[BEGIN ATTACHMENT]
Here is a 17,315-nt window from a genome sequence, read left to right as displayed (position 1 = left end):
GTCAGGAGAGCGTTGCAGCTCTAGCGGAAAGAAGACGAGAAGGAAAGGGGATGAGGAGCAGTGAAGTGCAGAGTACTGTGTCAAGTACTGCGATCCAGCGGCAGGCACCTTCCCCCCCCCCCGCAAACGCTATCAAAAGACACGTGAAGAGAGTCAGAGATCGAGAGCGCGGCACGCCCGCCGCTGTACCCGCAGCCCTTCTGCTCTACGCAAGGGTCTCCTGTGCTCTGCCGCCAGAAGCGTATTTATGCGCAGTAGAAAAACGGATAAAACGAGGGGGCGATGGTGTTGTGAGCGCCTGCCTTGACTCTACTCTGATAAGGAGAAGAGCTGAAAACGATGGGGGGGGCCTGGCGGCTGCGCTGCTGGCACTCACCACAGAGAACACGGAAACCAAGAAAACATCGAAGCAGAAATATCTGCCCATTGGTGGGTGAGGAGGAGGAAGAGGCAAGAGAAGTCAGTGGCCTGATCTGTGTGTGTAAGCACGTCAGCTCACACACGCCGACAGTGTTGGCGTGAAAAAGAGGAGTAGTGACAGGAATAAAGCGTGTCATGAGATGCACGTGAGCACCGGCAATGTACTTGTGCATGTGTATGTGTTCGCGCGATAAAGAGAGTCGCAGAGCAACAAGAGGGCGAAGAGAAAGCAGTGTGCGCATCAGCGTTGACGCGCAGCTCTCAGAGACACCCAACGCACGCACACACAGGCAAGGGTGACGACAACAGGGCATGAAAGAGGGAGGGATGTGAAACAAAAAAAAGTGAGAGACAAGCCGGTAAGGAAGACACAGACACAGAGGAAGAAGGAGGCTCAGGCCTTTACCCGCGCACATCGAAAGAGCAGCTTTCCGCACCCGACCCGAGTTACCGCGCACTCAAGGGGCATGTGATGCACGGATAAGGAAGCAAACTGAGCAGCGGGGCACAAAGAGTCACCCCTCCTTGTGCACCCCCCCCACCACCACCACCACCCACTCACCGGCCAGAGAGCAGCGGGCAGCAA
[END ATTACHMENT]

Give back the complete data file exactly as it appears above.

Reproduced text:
Here is a 17,315-nt window from a genome sequence, read left to right as displayed (position 1 = left end):
GTCAGGAGAGCGTTGCAGCTCTAGCGGAAAGAAGACGAGAAGGAAAGGGGATGAGGAGCAGTGAAGTGCAGAGTACTGTGTCAAGTACTGCGATCCAGCGGCAGGCACCTTCCCCCCCCCCCGCAAACGCTATCAAAAGACACGTGAAGAGAGTCAGAGATCGAGAGCGCGGCACGCCCGCCGCTGTACCCGCAGCCCTTCTGCTCTACGCAAGGGTCTCCTGTGCTCTGCCGCCAGAAGCGTATTTATGCGCAGTAGAAAAACGGATAAAACGAGGGGGCGATGGTGTTGTGAGCGCCTGCCTTGACTCTACTCTGATAAGGAGAAGAGCTGAAAACGATGGGGGGGGCCTGGCGGCTGCGCTGCTGGCACTCACCACAGAGAACACGGAAACCAAGAAAACATCGAAGCAGAAATATCTGCCCATTGGTGGGTGAGGAGGAGGAAGAGGCAAGAGAAGTCAGTGGCCTGATCTGTGTGTGTAAGCACGTCAGCTCACACACGCCGACAGTGTTGGCGTGAAAAAGAGGAGTAGTGACAGGAATAAAGCGTGTCATGAGATGCACGTGAGCACCGGCAATGTACTTGTGCATGTGTATGTGTTCGCGCGATAAAGAGAGTCGCAGAGCAACAAGAGGGCGAAGAGAAAGCAGTGTGCGCATCAGCGTTGACGCGCAGCTCTCAGAGACACCCAACGCACGCACACACAGGCAAGGGTGACGACAACAGGGCATGAAAGAGGGAGGGATGTGAAACAAAAAAAAGTGAGAGACAAGCCGGTAAGGAAGACACAGACACAGAGGAAGAAGGAGGCTCAGGCCTTTACCCGCGCACATCGAAAGAGCAGCTTTCCGCACCCGACCCGAGTTACCGCGCACTCAAGGGGCATGTGATGCACGGATAAGGAAGCAAACTGAGCAGCGGGGCACAAAGAGTCACCCCTCCTTGTGCACCCCCCCCACCACCACCACCACCCACTCACCGGCCAGAGAGCAGCGGGCAGCAA